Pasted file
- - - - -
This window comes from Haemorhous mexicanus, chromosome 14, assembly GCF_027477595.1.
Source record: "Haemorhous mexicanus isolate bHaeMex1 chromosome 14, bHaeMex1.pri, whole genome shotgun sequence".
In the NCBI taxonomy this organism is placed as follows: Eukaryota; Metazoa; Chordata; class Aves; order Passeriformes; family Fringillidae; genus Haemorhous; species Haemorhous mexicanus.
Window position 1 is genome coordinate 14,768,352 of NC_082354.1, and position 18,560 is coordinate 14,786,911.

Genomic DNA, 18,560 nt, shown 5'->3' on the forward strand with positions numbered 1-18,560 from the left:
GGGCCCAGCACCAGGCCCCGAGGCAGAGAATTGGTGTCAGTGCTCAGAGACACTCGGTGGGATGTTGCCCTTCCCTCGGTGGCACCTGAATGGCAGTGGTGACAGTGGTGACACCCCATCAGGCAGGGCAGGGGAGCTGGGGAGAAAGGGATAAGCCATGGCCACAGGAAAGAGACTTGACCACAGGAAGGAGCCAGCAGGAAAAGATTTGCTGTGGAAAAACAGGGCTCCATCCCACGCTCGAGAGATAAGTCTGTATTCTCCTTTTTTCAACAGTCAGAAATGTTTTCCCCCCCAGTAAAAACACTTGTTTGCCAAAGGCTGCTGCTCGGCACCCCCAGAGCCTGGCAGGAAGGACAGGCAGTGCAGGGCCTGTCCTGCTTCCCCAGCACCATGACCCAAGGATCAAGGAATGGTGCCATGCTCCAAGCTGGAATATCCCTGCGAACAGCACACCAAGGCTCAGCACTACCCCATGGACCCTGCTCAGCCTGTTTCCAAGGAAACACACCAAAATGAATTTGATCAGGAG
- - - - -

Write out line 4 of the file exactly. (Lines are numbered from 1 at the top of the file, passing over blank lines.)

Window position 1 is genome coordinate 14,768,352 of NC_082354.1, and position 18,560 is coordinate 14,786,911.